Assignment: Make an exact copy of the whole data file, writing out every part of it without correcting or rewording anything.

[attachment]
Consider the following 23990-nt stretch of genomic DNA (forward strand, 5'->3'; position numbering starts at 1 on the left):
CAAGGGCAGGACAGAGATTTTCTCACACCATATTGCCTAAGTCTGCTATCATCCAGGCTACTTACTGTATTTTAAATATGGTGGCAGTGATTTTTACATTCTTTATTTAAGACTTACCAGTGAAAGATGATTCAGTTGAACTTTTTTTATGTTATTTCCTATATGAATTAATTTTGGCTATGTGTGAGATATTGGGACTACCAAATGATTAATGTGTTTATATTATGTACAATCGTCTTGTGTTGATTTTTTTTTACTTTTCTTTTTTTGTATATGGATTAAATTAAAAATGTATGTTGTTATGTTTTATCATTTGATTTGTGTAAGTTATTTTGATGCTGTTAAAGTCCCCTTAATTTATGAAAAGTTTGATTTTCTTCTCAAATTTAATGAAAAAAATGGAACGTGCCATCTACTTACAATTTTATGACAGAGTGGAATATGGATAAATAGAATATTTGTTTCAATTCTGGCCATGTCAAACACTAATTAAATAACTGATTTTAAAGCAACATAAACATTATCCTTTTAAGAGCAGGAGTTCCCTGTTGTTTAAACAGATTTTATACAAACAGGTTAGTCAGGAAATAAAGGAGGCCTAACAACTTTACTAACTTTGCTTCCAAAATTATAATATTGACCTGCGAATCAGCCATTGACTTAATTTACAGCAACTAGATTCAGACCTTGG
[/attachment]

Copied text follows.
Consider the following 23990-nt stretch of genomic DNA (forward strand, 5'->3'; position numbering starts at 1 on the left):
CAAGGGCAGGACAGAGATTTTCTCACACCATATTGCCTAAGTCTGCTATCATCCAGGCTACTTACTGTATTTTAAATATGGTGGCAGTGATTTTTACATTCTTTATTTAAGACTTACCAGTGAAAGATGATTCAGTTGAACTTTTTTTATGTTATTTCCTATATGAATTAATTTTGGCTATGTGTGAGATATTGGGACTACCAAATGATTAATGTGTTTATATTATGTACAATCGTCTTGTGTTGATTTTTTTTTACTTTTCTTTTTTTGTATATGGATTAAATTAAAAATGTATGTTGTTATGTTTTATCATTTGATTTGTGTAAGTTATTTTGATGCTGTTAAAGTCCCCTTAATTTATGAAAAGTTTGATTTTCTTCTCAAATTTAATGAAAAAAATGGAACGTGCCATCTACTTACAATTTTATGACAGAGTGGAATATGGATAAATAGAATATTTGTTTCAATTCTGGCCATGTCAAACACTAATTAAATAACTGATTTTAAAGCAACATAAACATTATCCTTTTAAGAGCAGGAGTTCCCTGTTGTTTAAACAGATTTTATACAAACAGGTTAGTCAGGAAATAAAGGAGGCCTAACAACTTTACTAACTTTGCTTCCAAAATTATAATATTGACCTGCGAATCAGCCATTGACTTAATTTACAGCAACTAGATTCAGACCTTGG